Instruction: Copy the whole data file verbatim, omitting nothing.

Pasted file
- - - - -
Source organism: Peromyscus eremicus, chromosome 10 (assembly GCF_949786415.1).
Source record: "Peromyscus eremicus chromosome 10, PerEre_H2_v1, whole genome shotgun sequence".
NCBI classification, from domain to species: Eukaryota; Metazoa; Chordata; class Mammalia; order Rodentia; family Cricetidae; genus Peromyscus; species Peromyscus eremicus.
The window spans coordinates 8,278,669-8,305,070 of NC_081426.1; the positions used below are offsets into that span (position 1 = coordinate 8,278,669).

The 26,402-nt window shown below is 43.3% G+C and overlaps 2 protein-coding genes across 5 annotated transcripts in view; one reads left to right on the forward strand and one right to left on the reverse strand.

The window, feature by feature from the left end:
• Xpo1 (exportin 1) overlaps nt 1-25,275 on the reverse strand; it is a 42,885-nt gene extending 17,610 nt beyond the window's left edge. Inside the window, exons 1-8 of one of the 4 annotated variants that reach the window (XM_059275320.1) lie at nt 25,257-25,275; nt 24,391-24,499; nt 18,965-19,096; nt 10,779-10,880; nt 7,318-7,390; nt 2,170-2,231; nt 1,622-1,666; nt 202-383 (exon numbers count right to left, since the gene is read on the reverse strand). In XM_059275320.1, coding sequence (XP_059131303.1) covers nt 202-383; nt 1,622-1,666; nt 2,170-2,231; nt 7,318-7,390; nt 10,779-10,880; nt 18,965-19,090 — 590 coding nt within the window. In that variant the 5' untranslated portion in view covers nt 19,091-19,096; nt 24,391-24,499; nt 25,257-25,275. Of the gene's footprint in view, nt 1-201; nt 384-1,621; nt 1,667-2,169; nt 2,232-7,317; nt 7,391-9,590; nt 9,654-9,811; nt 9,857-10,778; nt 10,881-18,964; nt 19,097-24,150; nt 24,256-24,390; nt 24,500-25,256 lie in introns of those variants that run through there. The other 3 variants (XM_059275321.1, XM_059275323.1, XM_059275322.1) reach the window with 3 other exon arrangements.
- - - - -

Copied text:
Source organism: Peromyscus eremicus, chromosome 10 (assembly GCF_949786415.1).
Source record: "Peromyscus eremicus chromosome 10, PerEre_H2_v1, whole genome shotgun sequence".
NCBI classification, from domain to species: Eukaryota; Metazoa; Chordata; class Mammalia; order Rodentia; family Cricetidae; genus Peromyscus; species Peromyscus eremicus.
The window spans coordinates 8,278,669-8,305,070 of NC_081426.1; the positions used below are offsets into that span (position 1 = coordinate 8,278,669).

The 26,402-nt window shown below is 43.3% G+C and overlaps 2 protein-coding genes across 5 annotated transcripts in view; one reads left to right on the forward strand and one right to left on the reverse strand.

The window, feature by feature from the left end:
• Xpo1 (exportin 1) overlaps nt 1-25,275 on the reverse strand; it is a 42,885-nt gene extending 17,610 nt beyond the window's left edge. Inside the window, exons 1-8 of one of the 4 annotated variants that reach the window (XM_059275320.1) lie at nt 25,257-25,275; nt 24,391-24,499; nt 18,965-19,096; nt 10,779-10,880; nt 7,318-7,390; nt 2,170-2,231; nt 1,622-1,666; nt 202-383 (exon numbers count right to left, since the gene is read on the reverse strand). In XM_059275320.1, coding sequence (XP_059131303.1) covers nt 202-383; nt 1,622-1,666; nt 2,170-2,231; nt 7,318-7,390; nt 10,779-10,880; nt 18,965-19,090 — 590 coding nt within the window. In that variant the 5' untranslated portion in view covers nt 19,091-19,096; nt 24,391-24,499; nt 25,257-25,275. Of the gene's footprint in view, nt 1-201; nt 384-1,621; nt 1,667-2,169; nt 2,232-7,317; nt 7,391-9,590; nt 9,654-9,811; nt 9,857-10,778; nt 10,881-18,964; nt 19,097-24,150; nt 24,256-24,390; nt 24,500-25,256 lie in introns of those variants that run through there. The other 3 variants (XM_059275321.1, XM_059275323.1, XM_059275322.1) reach the window with 3 other exon arrangements.